Avoiding Internet Fragmentation
Technical challenges of Internet fragmentation
Speaker 1: Shannon Tews, Private Sector, Western European and Others Group (WEOG)
Speaker 2: LANTERI Paolo, Intergovernmental Organization, Intergovernmental Organization
Speaker 3: Konstantinos Komaitis, Civil Society, Western European and Others Group (WEOG)
Speaker 4: Stella Anne Ming Hui Teoh, Civil Society, Asia-Pacific Group
Speaker 5: Geoff Huston, Technical Community, Asia-Pacific Group
Speaker 6: Glenn Deen, Private Sector, Western European and Others Group (WEOG)
Shannon Tews, Private Sector, Western European and Others Group (WEOG)
Jim Prendergast, Private Sector, Western European and Others Group (WEOG)
Samantha Dickinson, Technical Community, Western European and Others Group (WEOG)
Panel - 90 Min
• What innovative approaches and mechanisms can ensure a fair compensation model for content creators while facilitating the availability of information? • How can the legal framework adapt to emerging technologies, ensuring a balanced and inclusive approach toward content creation, dissemination, and consumption? • What strategies and policies should policymakers and regulators employ to support the sustained growth of digital content creation?
What will participants gain from attending this session? This workshop aims to foster a comprehensive understanding of the challenges and opportunities surrounding content creation, access to information, and open Internet by re-evaluating the past, envisioning the future, and engaging in constructive dialogue. We need to continue to work together to forge robust global policies and practices that support the continuation of a vibrant digital ecosystem while upholding the principles of inclusivity, innovation, and knowledge dissemination.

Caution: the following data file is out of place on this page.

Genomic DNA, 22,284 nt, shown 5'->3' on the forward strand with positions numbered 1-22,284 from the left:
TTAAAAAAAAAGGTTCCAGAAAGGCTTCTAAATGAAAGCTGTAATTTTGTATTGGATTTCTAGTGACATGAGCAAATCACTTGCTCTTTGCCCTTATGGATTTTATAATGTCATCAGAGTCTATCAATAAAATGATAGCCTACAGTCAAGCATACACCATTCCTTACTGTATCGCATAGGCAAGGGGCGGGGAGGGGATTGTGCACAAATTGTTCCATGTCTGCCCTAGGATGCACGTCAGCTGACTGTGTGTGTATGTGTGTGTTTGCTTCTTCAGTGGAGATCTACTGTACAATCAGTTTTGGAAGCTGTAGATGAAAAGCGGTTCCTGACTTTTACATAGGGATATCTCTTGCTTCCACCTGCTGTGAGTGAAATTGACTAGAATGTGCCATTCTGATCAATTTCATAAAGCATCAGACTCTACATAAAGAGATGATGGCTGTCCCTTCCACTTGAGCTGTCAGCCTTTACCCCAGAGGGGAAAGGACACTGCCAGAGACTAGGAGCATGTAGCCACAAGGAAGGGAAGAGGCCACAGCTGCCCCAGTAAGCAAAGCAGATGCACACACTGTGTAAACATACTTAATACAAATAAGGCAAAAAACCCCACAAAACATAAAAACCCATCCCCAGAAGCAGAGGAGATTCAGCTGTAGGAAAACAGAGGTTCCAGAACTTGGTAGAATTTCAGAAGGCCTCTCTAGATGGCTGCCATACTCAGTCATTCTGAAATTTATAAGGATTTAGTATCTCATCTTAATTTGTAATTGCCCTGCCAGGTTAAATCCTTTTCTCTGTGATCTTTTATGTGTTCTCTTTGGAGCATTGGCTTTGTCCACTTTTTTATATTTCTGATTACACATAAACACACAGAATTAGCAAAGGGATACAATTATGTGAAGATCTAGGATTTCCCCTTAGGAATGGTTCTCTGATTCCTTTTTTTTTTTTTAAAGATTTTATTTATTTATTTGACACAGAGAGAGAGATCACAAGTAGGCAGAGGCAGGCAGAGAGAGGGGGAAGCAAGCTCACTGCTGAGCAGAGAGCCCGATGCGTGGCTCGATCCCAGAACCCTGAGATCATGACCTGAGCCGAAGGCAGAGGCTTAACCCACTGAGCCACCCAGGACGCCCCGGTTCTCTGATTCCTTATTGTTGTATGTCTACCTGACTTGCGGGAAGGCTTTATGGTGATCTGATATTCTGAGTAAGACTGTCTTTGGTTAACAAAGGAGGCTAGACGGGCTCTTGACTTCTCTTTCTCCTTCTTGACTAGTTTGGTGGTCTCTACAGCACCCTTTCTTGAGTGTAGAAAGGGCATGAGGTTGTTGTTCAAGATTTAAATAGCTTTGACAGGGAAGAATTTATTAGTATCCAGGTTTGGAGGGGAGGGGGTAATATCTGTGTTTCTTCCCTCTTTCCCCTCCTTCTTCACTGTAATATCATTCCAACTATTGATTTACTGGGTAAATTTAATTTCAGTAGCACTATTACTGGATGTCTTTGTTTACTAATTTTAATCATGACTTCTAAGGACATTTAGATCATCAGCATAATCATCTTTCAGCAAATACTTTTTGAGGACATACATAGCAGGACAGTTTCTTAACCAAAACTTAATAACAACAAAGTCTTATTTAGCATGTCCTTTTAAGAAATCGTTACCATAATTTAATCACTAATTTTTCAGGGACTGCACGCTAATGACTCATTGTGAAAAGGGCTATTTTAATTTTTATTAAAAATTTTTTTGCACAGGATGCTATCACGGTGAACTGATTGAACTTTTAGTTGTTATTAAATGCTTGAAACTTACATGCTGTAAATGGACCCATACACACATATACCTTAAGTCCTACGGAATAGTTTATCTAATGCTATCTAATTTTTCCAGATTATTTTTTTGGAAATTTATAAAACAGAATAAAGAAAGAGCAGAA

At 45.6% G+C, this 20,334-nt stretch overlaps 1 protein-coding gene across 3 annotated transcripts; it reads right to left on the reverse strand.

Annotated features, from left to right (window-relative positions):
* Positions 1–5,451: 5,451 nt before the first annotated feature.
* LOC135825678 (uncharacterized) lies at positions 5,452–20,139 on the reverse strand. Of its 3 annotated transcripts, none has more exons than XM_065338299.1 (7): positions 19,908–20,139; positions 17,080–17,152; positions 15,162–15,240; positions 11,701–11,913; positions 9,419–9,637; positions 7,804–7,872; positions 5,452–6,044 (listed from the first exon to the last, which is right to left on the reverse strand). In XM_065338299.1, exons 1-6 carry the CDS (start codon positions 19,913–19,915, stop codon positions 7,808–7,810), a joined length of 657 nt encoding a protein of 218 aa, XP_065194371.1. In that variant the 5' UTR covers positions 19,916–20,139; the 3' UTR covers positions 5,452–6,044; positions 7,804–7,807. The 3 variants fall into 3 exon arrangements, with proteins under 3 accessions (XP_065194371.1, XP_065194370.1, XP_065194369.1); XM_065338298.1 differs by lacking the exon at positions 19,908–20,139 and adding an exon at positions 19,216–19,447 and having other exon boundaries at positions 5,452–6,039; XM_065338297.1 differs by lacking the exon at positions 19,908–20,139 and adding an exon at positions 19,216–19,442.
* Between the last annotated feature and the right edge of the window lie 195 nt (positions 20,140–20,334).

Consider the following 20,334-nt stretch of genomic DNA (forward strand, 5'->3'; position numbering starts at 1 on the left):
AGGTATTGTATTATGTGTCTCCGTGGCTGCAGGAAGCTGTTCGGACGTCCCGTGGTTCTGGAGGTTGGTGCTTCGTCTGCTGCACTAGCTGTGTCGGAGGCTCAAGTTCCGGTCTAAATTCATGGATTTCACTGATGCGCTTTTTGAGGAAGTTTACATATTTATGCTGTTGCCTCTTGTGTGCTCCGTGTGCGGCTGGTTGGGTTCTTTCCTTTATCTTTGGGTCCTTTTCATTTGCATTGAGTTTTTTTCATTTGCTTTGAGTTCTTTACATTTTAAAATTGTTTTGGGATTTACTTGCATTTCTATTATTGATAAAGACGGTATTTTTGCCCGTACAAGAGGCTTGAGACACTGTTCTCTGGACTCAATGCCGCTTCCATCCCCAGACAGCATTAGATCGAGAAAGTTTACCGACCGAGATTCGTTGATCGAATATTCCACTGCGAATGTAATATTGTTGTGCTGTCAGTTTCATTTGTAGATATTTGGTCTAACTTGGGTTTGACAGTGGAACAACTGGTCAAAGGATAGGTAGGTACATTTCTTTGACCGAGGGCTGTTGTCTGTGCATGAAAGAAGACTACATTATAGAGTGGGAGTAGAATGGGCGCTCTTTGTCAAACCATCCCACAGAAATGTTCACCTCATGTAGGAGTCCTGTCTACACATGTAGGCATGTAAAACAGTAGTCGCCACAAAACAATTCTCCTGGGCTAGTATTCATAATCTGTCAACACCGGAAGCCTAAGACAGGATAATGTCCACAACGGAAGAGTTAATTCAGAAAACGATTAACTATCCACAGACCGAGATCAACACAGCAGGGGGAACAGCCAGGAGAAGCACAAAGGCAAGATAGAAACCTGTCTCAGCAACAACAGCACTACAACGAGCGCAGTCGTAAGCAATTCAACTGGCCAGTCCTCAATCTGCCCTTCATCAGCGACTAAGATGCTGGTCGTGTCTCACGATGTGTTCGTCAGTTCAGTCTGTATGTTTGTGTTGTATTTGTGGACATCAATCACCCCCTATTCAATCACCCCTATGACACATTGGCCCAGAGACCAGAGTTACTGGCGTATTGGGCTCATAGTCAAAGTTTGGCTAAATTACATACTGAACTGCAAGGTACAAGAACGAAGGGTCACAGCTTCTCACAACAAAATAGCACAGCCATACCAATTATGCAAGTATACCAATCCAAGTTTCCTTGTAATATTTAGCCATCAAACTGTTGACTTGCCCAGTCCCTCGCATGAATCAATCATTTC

Ten years ago, during the 2013 IGF in Bali, a workshop titled "Content creation, access to information, open Internet" sparked insightful discussions on the evolving landscape of digital content. Today, as we reflect upon our past predictions and witness the profound impact of technology, it becomes evident that revisiting these discussions is more crucial than ever. This workshop aims to assess the state of current affairs, explore emerging challenges, and address policy questions to ensure widespread access to diverse knowledge in the digital age. This workshop will provide a platform for participants to reevaluate the policies and trends discussed a decade ago, assess the progress made, and identify the key areas that require attention for sustained growth in content creation and access to information. By examining the delicate balance between intellectual property rights and, exploring potential reforms to copyright laws, discussing regulatory measures, and identifying necessary technological standards, we will pave the way for a future of enhanced content delivery. Our speakers will include representatives from WIPO, APNIC, and NBCUniversal as well as an independent researcher and a youth participant. Agenda: 1. Moderator opens the panel by highlighting the significance of revisiting the workshop's themes and objectives. 2. Opening thoughts by Geoff Huston, Chief Scientist at APNIC, on The Evolution of Content Delivery in the Digital Age" 3. Paolo Lanteri from WIPO will discuss the crucial role of intellectual property rights and copyright in content creation and explore the emerging challenges faced by creators and the content industry in the constantly evolving digital environment 4. Full Panel Discussion: An independent researcher and a youth participant will join the previous speakers for a dialogue to address the policy ns and share diverse perspectives. 5. Q&A Session: Audience engagement 6. Summary and Closing Remarks